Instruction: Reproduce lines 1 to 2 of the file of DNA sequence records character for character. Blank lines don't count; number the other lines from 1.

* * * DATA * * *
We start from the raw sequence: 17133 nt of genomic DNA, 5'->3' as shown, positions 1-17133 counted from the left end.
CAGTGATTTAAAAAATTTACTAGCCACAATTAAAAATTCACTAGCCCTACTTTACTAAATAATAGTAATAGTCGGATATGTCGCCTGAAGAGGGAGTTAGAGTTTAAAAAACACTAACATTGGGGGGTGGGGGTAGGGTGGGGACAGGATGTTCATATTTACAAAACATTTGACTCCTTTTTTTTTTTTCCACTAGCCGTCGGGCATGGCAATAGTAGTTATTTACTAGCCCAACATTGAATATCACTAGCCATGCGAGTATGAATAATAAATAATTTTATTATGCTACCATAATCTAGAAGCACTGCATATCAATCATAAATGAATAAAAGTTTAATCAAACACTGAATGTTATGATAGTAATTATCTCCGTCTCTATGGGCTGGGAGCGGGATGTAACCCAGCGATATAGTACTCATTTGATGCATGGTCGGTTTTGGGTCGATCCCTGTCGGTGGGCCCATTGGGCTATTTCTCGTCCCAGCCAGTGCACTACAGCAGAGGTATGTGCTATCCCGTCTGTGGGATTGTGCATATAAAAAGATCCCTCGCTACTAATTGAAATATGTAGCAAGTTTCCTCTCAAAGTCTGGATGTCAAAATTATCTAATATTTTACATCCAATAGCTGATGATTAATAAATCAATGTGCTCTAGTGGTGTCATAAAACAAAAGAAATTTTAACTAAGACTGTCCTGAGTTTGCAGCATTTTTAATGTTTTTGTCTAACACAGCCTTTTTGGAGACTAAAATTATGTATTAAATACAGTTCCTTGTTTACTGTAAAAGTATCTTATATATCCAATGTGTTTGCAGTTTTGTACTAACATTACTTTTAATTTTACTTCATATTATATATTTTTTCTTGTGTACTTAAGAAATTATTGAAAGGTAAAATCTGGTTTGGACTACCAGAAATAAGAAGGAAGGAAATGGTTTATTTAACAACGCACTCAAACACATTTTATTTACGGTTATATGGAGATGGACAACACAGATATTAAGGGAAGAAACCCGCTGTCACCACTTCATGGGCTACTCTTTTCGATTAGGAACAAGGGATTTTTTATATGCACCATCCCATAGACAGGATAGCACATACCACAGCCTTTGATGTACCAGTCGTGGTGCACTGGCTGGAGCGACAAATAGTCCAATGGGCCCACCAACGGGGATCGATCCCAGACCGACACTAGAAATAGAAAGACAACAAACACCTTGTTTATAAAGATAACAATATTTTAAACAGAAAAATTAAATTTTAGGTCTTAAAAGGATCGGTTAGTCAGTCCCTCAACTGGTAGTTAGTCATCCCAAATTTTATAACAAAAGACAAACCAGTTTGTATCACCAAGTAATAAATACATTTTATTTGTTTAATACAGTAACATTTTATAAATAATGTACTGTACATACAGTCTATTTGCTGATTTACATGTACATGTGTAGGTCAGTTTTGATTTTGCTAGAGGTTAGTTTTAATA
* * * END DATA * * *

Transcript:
We start from the raw sequence: 17133 nt of genomic DNA, 5'->3' as shown, positions 1-17133 counted from the left end.
CAGTGATTTAAAAAATTTACTAGCCACAATTAAAAATTCACTAGCCCTACTTTACTAAATAATAGTAATAGTCGGATATGTCGCCTGAAGAGGGAGTTAGAGTTTAAAAAACACTAACATTGGGGGGTGGGGGTAGGGTGGGGACAGGATGTTCATATTTACAAAACATTTGACTCCTTTTTTTTTTTTCCACTAGCCGTCGGGCATGGCAATAGTAGTTATTTACTAGCCCAACATTGAATATCACTAGCCATGCGAGTATGAATAATAAATAATTTTATTATGCTACCATAATCTAGAAGCACTGCATATCAATCATAAATGAATAAAAGTTTAATCAAACACTGAATGTTATGATAGTAATTATCTCCGTCTCTATGGGCTGGGAGCGGGATGTAACCCAGCGATATAGTACTCATTTGATGCATGGTCGGTTTTGGGTCGATCCCTGTCGGTGGGCCCATTGGGCTATTTCTCGTCCCAGCCAGTGCACTACAGCAGAGGTATGTGCTATCCCGTCTGTGGGATTGTGCATATAAAAAGATCCCTCGCTACTAATTGAAATATGTAGCAAGTTTCCTCTCAAAGTCTGGATGTCAAAATTATCTAATATTTTACATCCAATAGCTGATGATTAATAAATCAATGTGCTCTAGTGGTGTCATAAAACAAAAGAAATTTTAACTAAGACTGTCCTGAGTTTGCAGCATTTTTAATGTTTTTGTCTAACACAGCCTTTTTGGAGACTAAAATTATGTATTAAATACAGTTCCTTGTTTACTGTAAAAGTATCTTATATATCCAATGTGTTTGCAGTTTTGTACTAACATTACTTTTAATTTTACTTCATATTATATATTTTTTCTTGTGTACTTAAGAAATTATTGAAAGGTAAAATCTGGTTTGGACTACCAGAAATAAGAAGGAAGGAAATGGTTTATTTAACAACGCACTCAAACACATTTTATTTACGGTTATATGGAGATGGACAACACAGATATTAAGGGAAGAAACCCGCTGTCACCACTTCATGGGCTACTCTTTTCGATTAGGAACAAGGGATTTTTTATATGCACCATCCCATAGACAGGATAGCACATACCACAGCCTTTGATGTACCAGTCGTGGTGCACTGGCTGGAGCGACAAATAGTCCAATGGGCCCACCAACGGGGATCGATCCCAGACCGACACTAGAAATAGAAAGACAACAAACACCTTGTTTATAAAGATAACAATATTTTAAACAGAAAAATTAAATTTTAGGTCTTAAAAGGATCGGTTAGTCAGTCCCTCAACTGGTAGTTAGTCATCCCAAATTTTATAACAAAAGACAAACCAGTTTGTATCACCAAGTAATAAATACATTTTATTTGTTTAATACAGTAACATTTTATAAATAATGTACTGTACATACAGTCTATTTGCTGATTTACATGTACATGTGTAGGTCAGTTTTGATTTTGCTAGAGGTTAGTTTTAATA